Development Sector Indices Welcomed
The Ministry of Business, Innovation and Employment (MBIE) and Ministry for the Environment (MfE) with significant input from the sector, including council professionals and Property Council members, have put together guidance information on development market indicators. The input from sector experts will ensure the guidance information is steeped in real-world experience and ensures the data being used by central and local government is transparent and up-to-date. In practice, developers will find high growth councils looking at how development markets are working and how plans will provide sufficient development opportunities.
The information and guidance is to help councils implement the National Policy Statement on Urban Development Capacity (NPS-UDC) to better facilitate and enable urban growth.
The latest guidance information covers:
- Price efficiency indicators - a suite of new measures that together show how well land and development markets are functioning and the impact planning can have on them. The indicators highlight areas where planning decisions can affect land prices, and therefore the affordability of homes and business space. There are four price efficiency indicators:
- Price-cost ratio (for homes)
- Rural-urban differential (residential)
- Industrial zone differential
- Land ownership concentration indicators (for residential land).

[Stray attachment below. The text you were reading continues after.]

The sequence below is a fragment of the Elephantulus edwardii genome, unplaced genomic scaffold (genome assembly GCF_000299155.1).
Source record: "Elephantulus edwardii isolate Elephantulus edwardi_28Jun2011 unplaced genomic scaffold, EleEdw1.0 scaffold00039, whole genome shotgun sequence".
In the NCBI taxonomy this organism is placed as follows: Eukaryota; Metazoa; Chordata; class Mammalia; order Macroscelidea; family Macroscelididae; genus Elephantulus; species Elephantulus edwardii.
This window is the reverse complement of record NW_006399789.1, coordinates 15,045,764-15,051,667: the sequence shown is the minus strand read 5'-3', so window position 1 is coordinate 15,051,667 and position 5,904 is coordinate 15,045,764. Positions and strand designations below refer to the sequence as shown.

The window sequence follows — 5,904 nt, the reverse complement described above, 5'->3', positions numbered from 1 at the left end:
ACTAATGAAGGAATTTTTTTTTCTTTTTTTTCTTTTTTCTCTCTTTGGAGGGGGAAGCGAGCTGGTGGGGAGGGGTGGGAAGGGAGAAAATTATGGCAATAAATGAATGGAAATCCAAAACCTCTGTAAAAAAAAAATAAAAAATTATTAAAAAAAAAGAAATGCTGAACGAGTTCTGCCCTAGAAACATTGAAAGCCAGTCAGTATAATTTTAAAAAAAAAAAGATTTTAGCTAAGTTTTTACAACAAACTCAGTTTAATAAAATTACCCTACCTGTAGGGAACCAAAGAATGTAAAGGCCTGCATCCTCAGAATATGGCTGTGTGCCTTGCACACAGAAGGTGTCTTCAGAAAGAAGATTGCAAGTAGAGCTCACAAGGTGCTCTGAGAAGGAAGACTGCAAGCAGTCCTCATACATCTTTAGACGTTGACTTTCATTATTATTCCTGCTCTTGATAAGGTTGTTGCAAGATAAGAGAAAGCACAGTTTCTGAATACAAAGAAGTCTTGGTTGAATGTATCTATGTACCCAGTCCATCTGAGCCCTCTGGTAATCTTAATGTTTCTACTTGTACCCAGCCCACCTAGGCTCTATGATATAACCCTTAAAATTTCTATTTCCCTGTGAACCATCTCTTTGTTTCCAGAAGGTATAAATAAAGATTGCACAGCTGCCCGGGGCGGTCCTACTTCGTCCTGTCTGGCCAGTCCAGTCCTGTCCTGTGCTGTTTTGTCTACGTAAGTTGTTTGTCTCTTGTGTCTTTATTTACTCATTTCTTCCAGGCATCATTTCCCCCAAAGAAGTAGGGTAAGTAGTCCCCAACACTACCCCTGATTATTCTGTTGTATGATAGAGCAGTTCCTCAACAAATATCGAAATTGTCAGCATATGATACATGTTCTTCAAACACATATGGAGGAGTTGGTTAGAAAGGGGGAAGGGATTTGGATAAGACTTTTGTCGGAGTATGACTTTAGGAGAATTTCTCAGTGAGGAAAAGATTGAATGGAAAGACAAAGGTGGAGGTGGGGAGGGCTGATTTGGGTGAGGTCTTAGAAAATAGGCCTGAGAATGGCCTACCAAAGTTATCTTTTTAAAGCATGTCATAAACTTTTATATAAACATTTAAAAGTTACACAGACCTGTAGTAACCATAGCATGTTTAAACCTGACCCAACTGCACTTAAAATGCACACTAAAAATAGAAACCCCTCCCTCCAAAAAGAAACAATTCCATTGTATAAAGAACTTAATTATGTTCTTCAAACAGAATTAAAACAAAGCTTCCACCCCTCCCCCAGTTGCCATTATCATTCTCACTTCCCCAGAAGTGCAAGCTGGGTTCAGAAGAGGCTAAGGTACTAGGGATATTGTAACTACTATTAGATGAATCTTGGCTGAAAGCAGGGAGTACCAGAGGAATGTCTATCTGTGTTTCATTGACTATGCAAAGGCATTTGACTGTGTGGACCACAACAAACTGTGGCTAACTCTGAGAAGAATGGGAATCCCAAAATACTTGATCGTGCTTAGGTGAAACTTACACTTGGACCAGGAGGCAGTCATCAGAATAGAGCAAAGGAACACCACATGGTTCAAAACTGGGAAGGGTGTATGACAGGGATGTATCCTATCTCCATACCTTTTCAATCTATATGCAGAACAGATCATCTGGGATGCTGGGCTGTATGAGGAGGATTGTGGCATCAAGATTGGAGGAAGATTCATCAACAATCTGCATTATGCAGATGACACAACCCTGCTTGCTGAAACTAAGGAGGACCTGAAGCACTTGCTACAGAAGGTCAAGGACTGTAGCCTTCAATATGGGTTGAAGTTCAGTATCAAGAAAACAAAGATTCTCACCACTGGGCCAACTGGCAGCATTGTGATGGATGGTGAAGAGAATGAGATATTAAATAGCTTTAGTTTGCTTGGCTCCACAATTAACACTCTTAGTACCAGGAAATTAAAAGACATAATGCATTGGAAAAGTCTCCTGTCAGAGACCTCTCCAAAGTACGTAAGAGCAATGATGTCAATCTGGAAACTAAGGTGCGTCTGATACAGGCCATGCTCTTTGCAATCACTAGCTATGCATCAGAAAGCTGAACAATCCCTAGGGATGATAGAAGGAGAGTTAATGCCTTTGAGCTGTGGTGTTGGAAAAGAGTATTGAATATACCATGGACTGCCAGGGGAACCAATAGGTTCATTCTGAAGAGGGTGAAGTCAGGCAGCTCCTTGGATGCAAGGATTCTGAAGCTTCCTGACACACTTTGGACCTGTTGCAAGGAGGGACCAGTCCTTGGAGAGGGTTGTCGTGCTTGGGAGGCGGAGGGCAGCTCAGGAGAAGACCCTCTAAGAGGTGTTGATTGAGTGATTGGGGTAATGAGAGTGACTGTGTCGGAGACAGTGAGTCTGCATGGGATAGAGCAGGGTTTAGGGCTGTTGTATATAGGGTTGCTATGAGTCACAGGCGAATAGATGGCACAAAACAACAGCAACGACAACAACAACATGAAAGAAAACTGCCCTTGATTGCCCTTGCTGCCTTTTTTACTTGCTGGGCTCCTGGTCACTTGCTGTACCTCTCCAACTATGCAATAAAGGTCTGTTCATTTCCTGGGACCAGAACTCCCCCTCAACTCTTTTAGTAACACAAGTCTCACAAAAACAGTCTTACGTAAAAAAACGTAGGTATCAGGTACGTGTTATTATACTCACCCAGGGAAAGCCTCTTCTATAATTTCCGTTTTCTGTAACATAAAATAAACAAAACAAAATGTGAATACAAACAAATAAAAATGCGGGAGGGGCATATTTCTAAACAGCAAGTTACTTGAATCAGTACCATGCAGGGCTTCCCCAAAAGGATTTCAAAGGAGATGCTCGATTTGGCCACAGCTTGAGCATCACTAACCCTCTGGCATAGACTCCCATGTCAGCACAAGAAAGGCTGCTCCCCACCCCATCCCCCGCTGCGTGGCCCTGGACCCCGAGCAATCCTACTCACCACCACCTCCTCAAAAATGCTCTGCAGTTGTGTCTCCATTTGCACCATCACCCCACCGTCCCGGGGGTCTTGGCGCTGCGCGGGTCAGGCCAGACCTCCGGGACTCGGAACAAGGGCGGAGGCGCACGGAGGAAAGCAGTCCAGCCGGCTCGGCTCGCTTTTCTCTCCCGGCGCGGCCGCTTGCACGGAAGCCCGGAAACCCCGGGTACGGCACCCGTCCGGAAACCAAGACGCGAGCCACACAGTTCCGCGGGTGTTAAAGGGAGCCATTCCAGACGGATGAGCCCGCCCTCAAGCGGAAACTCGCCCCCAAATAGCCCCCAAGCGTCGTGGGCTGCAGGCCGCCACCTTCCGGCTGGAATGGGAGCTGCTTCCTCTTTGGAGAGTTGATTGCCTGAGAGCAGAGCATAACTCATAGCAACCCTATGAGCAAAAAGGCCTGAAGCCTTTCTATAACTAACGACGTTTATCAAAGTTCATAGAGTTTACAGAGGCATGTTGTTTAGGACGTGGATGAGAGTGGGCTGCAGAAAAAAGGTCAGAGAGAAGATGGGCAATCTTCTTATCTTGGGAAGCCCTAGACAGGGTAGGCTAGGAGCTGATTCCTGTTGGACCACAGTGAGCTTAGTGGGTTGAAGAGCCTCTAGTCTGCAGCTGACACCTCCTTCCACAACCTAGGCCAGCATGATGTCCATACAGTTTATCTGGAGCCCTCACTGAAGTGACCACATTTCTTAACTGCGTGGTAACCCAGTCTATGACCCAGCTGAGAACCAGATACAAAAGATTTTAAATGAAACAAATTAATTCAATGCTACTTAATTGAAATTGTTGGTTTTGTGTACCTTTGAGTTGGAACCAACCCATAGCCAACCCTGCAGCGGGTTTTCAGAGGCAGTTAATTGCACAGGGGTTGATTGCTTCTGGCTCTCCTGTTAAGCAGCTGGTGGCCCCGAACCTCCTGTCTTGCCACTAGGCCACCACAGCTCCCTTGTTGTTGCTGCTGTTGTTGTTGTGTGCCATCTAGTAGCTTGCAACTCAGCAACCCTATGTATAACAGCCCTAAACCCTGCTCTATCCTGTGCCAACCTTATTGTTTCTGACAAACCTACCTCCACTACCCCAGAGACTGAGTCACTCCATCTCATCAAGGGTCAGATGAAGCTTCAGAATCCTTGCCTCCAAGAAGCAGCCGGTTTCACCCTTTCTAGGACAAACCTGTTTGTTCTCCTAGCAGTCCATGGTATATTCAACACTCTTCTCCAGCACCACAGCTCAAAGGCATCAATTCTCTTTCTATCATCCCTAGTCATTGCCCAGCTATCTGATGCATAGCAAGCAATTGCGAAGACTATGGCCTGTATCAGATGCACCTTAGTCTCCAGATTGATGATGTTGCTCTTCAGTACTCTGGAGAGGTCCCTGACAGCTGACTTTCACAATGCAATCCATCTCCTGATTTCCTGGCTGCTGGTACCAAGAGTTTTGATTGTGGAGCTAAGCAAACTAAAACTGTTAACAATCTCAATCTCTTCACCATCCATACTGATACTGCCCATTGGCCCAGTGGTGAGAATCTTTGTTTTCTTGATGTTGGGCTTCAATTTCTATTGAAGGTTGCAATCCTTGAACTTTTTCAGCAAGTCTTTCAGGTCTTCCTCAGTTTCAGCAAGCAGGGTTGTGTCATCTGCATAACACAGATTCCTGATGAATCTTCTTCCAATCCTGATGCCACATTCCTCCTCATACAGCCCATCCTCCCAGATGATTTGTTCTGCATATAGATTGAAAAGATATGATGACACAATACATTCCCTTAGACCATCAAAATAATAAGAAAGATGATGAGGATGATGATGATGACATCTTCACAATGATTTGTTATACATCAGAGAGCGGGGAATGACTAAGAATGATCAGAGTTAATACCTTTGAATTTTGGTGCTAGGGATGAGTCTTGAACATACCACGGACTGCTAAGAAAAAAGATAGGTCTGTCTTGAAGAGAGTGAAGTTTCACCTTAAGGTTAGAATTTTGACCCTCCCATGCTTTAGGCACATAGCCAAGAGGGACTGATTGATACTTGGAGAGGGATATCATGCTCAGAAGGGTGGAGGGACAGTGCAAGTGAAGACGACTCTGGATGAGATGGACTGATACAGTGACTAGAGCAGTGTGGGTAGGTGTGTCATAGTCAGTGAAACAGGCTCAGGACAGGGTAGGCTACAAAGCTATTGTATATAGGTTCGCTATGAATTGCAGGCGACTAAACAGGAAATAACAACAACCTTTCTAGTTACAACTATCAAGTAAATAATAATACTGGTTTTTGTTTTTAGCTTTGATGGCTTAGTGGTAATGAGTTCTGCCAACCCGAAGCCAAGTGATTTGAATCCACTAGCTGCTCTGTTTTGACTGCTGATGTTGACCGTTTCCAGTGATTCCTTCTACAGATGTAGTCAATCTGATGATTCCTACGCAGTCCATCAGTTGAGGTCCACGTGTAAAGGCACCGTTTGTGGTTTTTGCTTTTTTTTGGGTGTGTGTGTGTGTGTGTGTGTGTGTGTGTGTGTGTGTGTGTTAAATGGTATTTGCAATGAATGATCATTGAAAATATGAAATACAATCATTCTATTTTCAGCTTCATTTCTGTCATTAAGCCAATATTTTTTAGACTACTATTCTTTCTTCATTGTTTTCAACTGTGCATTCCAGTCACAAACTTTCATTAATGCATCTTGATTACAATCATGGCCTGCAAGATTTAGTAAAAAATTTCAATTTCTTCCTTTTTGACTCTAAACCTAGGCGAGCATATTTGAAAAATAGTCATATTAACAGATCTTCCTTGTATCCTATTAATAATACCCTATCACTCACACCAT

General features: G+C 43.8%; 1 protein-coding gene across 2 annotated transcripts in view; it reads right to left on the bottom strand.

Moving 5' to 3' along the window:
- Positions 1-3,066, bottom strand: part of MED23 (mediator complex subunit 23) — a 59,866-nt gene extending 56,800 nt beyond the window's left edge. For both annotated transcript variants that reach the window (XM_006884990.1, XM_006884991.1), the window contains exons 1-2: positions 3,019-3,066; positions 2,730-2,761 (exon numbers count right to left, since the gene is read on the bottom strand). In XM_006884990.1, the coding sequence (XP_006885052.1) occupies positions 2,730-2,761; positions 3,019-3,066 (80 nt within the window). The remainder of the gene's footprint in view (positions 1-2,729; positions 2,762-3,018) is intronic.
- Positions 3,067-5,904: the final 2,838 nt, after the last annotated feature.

- Minimum targets for housing in regional policy statements and district plans. Fast growing urban areas change the form and function of communities and there is often resistance from existing communities to the change. The NPS-UDC helps move the discussion with communities away from ‘how much’ growth should be provided for, to focus on ‘how’ it should be accommodated. Developing regional and district minimum targets for housing development capacity is a key mechanism to achieve this.
- Future development strategies - will outline how development capacity will be incorporated into district plans, Long Term Plans and infrastructure strategies, and how minimum targets for development capacity will be met.
A future development strategy is informed by evidence and should identify future urban environments, intensification opportunities, and the associated infrastructure required. It will act as a guide for planners, decision-makers, infrastructure providers, businesses, and the community, about future urban growth, potential constraints to urban growth, and opportunities and solutions to respond to growth over the next 30 years.
Councils are now working towards meeting the requirements of the NPS-UDC. Councils for the high growth urban areas of Auckland, Hamilton, Tauranga, Christchurch and Queenstown will produce their first housing and business development capacity assessments by the end of 2017. During 2018 councils for Whangarei, New Plymouth and those with medium growth urban areas will prepare their housing and business development capacity assessments.
The price efficiency indicators are available on the MBIE Urban Development Capacity dashboard and the guidance describing how to use them is available on the implementation guidance page of the MfE website. Guidance for setting minimum targets for housing development capacity and developing a future development strategy is also available on the implementation guidance web page.